Reasoning of Tests of Significance BPS - 5th Ed. Chapter 14 17 What would happen if we repeated the sample or experiment many times? How likely would it be to see the results we saw if the claim of the test were true? Do the data give evidence against the claim?

Stating Hypotheses Null Hypothesis, H 0 BPS - 5th Ed. Chapter 14 18 The statement being tested in a statistical test is called the null hypothesis. The test is designed to assess the strength of evidence against the null hypothesis. Usually the null hypothesis is a statement of “no effect” or “no difference”, or it is a statement of equality. When performing a hypothesis test, we assume that the null hypothesis is true until we have sufficient evidence against it.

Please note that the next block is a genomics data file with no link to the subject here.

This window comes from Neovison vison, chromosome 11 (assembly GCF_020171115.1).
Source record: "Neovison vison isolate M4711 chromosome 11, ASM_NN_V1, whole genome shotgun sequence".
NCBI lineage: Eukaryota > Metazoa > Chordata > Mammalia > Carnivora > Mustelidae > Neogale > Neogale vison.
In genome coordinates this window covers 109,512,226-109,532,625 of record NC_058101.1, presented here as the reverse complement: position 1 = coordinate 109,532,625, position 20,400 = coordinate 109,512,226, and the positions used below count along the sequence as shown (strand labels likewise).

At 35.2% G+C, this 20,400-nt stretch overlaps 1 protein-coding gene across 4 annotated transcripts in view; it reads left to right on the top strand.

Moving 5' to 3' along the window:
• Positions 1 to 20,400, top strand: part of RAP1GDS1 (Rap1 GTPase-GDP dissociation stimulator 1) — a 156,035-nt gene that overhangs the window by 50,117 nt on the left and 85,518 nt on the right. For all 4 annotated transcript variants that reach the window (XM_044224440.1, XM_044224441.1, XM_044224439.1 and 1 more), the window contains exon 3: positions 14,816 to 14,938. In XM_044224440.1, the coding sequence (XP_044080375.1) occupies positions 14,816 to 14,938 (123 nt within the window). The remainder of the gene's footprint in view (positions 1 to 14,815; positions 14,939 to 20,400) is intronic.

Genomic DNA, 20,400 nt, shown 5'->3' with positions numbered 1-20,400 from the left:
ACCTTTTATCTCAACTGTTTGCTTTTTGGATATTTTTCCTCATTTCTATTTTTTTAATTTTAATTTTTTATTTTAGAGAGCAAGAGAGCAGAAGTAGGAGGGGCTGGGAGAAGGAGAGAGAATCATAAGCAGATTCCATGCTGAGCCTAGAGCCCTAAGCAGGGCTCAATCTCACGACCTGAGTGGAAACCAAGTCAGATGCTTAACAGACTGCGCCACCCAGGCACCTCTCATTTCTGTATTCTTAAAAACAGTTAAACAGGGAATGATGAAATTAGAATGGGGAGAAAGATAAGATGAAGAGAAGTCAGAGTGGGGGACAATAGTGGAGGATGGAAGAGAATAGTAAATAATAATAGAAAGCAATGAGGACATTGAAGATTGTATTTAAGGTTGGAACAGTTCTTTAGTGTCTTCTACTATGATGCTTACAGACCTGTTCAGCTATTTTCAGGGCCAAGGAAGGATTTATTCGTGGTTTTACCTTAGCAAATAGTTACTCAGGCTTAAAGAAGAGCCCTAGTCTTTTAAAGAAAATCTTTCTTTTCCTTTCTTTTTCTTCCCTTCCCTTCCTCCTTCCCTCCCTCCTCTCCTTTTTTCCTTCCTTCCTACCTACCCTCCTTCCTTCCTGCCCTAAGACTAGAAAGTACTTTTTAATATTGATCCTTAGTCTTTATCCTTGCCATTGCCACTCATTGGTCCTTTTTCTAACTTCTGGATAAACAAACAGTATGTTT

Stating Hypotheses Alternative Hypothesis, H a BPS - 5th Ed. Chapter 14 19 The statement we are trying to find evidence for is called the alternative hypothesis. Usually the alternative hypothesis is a statement of “there is an effect” or “there is a difference”, or it is a statement of inequality. The alternative hypothesis should express the hopes or suspicions we bring to the data. It is cheating to first look at the data and then frame H a to fit what the data show.

The Hypotheses for Means BPS - 5th Ed. Chapter 14 20  Null: H 0 :  =  0 u One sided alternatives H a :   H a :   u Two sided alternative H a :  0